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MODE DIAL: Sunken into the camera, the Mode dial is flipped from the back

Moving to the top of the E-P1 there's the aforementioned sunken Mode dial. Sporting eight options, here you can whiz through the many photo modes available, including Auto, the customisable Programme Auto and Manual shooting. For the creatives, there's a number of filter options under the guise of Art Filters.

Here you can pimp your images to look like Pop Art, Grainy Film and even Soft Focus. Not one for imaging purists, then, but fun all the same. Scene mode is what you expect from a digicam (there's 19 'scenes' available) with things like Night+Portrait, Children and Macro present.

Next to Mode dial is a hotshoe. This is for either the Flash accessory that's sold separately or an optional optical viewfinder. The latter works well, considering the camera is based around LiveView technology. On the right-hand side, there's the power and shutter button.

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LENS OPTIONS: While we used a pancake lens, a zoom one is available


When it comes to performance, the E-P1 is a workhorse. Using the 17mm pancake lens, we found the camera a breeze to use. In fact, you could kid yourself into thinking that what you have in your hand is a simple point-and-shoot compact.

And that is the beauty of the camera. It's a DSLR (well, as close as you can get with the mirrorless micro FourThirds system) in a compact body, one that will be desirable to both the pros and first-time snappers.

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HOTSHOE: The hotshoe can be used for a flash or optical viewfinder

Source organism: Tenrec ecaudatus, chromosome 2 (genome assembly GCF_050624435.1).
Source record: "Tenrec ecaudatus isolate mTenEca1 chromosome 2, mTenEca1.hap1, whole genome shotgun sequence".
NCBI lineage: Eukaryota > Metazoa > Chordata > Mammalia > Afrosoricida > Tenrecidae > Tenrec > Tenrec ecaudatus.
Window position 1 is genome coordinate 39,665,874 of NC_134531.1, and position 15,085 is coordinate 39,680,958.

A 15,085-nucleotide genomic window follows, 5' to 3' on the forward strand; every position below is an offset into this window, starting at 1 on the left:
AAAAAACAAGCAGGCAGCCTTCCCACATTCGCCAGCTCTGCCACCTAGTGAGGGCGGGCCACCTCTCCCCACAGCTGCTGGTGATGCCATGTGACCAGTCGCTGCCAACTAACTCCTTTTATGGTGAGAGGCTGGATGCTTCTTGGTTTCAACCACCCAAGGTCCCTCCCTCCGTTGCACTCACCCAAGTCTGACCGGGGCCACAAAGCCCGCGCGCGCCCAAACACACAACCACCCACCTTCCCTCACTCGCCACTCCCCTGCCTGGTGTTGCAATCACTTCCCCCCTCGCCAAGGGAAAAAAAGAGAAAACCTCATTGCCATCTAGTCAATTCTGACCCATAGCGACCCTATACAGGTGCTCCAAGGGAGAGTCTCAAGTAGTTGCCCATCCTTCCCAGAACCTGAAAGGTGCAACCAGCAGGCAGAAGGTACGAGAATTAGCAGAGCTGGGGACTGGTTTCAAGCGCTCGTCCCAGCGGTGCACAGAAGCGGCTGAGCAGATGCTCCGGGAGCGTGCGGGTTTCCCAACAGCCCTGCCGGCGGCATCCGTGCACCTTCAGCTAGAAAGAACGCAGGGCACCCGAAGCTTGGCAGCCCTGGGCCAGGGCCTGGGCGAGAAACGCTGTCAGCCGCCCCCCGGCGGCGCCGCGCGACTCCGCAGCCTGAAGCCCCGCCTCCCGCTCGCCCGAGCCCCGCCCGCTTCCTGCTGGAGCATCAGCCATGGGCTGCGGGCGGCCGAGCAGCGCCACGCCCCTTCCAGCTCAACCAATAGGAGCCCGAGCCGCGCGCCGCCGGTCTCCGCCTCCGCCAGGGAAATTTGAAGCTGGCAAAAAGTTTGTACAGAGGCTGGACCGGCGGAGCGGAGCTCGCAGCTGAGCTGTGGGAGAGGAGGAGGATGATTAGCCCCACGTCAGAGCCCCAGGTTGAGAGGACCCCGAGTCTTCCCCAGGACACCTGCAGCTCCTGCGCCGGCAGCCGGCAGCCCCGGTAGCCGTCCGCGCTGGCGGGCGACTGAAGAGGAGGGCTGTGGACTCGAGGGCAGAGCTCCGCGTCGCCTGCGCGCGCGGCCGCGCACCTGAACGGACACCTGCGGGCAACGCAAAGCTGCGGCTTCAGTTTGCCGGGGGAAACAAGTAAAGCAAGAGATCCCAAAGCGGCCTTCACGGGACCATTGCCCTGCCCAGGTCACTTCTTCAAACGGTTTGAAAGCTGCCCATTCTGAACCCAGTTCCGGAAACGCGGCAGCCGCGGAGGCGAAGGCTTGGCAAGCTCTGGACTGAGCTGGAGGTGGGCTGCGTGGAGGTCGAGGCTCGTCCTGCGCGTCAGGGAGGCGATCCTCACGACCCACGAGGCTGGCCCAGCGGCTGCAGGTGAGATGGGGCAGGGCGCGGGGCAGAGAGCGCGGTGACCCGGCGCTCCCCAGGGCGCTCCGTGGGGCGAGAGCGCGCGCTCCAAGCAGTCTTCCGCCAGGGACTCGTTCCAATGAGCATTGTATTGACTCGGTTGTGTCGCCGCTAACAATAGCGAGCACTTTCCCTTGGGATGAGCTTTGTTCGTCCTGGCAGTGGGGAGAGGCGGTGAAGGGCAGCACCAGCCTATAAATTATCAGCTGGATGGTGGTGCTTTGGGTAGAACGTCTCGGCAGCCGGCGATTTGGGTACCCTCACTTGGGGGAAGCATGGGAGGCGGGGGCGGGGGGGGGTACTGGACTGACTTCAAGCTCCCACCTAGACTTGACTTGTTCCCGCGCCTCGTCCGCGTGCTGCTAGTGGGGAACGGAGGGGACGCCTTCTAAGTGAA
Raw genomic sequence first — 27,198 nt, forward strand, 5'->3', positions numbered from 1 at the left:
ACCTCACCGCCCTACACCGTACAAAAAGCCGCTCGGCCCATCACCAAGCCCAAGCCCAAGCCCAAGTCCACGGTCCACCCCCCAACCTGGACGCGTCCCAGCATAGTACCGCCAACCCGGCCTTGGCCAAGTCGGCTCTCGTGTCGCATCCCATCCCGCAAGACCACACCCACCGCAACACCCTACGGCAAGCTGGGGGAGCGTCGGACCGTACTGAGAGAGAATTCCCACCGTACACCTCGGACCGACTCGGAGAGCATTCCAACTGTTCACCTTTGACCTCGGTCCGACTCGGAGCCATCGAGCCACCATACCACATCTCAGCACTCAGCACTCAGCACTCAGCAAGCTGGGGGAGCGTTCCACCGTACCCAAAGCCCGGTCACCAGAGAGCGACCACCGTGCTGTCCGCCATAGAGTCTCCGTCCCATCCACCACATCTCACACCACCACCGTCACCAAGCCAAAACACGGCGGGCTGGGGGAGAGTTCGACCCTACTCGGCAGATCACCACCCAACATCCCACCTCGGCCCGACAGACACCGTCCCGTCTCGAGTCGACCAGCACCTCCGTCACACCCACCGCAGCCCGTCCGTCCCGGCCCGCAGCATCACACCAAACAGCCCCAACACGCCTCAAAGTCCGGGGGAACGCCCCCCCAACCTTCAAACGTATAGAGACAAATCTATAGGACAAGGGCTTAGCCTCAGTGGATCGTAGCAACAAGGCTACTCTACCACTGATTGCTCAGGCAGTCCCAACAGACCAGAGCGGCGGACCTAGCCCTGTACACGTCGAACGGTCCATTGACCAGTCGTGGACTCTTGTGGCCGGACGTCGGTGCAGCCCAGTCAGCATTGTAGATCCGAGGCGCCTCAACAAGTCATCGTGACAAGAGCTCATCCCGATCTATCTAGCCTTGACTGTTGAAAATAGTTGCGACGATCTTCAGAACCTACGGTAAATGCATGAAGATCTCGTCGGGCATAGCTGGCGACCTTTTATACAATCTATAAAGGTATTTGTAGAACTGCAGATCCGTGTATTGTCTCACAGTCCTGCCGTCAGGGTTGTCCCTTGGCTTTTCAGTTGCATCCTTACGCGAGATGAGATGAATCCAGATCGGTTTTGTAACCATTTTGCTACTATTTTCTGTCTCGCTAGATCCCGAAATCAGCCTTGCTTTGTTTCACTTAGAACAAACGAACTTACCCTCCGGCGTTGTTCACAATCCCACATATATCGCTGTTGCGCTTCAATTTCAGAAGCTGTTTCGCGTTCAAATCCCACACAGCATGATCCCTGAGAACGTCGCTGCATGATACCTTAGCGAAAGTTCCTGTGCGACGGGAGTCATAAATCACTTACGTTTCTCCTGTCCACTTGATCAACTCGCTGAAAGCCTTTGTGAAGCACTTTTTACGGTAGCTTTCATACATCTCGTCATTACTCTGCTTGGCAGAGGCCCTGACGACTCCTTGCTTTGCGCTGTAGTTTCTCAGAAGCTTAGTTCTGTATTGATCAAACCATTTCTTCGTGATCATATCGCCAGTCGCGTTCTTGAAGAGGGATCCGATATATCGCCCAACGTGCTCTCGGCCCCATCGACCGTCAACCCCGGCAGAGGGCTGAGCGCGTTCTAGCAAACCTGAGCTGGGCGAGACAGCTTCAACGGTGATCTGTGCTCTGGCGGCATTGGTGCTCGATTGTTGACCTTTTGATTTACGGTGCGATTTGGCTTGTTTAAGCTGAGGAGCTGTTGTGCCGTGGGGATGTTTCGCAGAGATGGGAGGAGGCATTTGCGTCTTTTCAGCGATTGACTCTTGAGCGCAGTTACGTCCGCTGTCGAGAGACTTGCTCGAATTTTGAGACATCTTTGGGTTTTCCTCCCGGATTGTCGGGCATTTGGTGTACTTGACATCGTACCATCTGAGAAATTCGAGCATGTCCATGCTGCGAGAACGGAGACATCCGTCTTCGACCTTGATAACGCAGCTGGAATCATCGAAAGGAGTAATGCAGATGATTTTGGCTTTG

Manual focus was a breeze, the pancake lens ring is smooth and somewhat satisfying when used. If you want a bit of zoom action, then there's also a 14-42mm zoom available.

The 12.3MP Live MOS sensor works will with the camera's TruePic V processing, with shots looking both vibrant and crisp.

HD movies

One of the best features on the camera is the HD movie function. Shooting 720p clips in five-minute bursts is a satisfying experience and the light nature of the camera means that you can be as experimental as you like with your shots. Couple this with PCM stereo recording and there's definitely some professional moviemaking tools at your disposal with the E-P1.

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COMPACT CAM: The E-P1 has a brilliantly compact body

Whether the Olympus Pen E-P1 is a one-off camera, never to be reproduced again remains to be seen. But from our hands-on, Olympus' homage to its 50-year-old film equivalent is a superb effort – both in the style and substance stakes. The camera is a joy to use, and the detail Olympus has put into making the camera as retro as possible is superb; down to leather-style strap and matching slip case.

In our short time with the camera, it's plain to see that this is exactly how the micro FourThirds technology should be used. And with a price tag of just £599 (body only) there's definitely going to be interest in the camera from seasoned pros and newcomers to the DSLR world.

Just ask renowned photographer David Bailey, who is helping to launch the cameras at Jessops flagship store in London on 25 June. And if he's giving it the thumbs-up, then who are we to argue?